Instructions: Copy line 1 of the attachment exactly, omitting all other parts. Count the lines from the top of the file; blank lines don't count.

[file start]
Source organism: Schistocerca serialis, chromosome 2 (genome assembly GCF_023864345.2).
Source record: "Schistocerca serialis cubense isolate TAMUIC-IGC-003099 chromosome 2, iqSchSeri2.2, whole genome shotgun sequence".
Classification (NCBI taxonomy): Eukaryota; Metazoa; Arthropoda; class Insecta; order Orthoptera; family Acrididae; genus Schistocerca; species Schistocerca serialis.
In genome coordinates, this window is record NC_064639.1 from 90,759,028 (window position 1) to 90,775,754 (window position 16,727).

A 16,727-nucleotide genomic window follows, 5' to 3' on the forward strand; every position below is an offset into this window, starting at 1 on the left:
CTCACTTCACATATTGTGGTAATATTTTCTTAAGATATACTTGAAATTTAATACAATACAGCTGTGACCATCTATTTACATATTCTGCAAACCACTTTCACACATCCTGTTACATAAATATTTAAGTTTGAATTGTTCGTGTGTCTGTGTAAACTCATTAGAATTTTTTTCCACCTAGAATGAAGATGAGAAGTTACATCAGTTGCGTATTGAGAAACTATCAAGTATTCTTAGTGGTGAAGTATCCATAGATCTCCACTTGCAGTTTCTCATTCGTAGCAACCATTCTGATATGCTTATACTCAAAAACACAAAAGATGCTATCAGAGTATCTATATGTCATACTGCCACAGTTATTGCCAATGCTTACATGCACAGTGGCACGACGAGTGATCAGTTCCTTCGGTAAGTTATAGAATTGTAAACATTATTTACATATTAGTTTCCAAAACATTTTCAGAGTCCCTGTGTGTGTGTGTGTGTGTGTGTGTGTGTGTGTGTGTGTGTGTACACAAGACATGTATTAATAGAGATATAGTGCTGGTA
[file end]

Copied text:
Source organism: Schistocerca serialis, chromosome 2 (genome assembly GCF_023864345.2).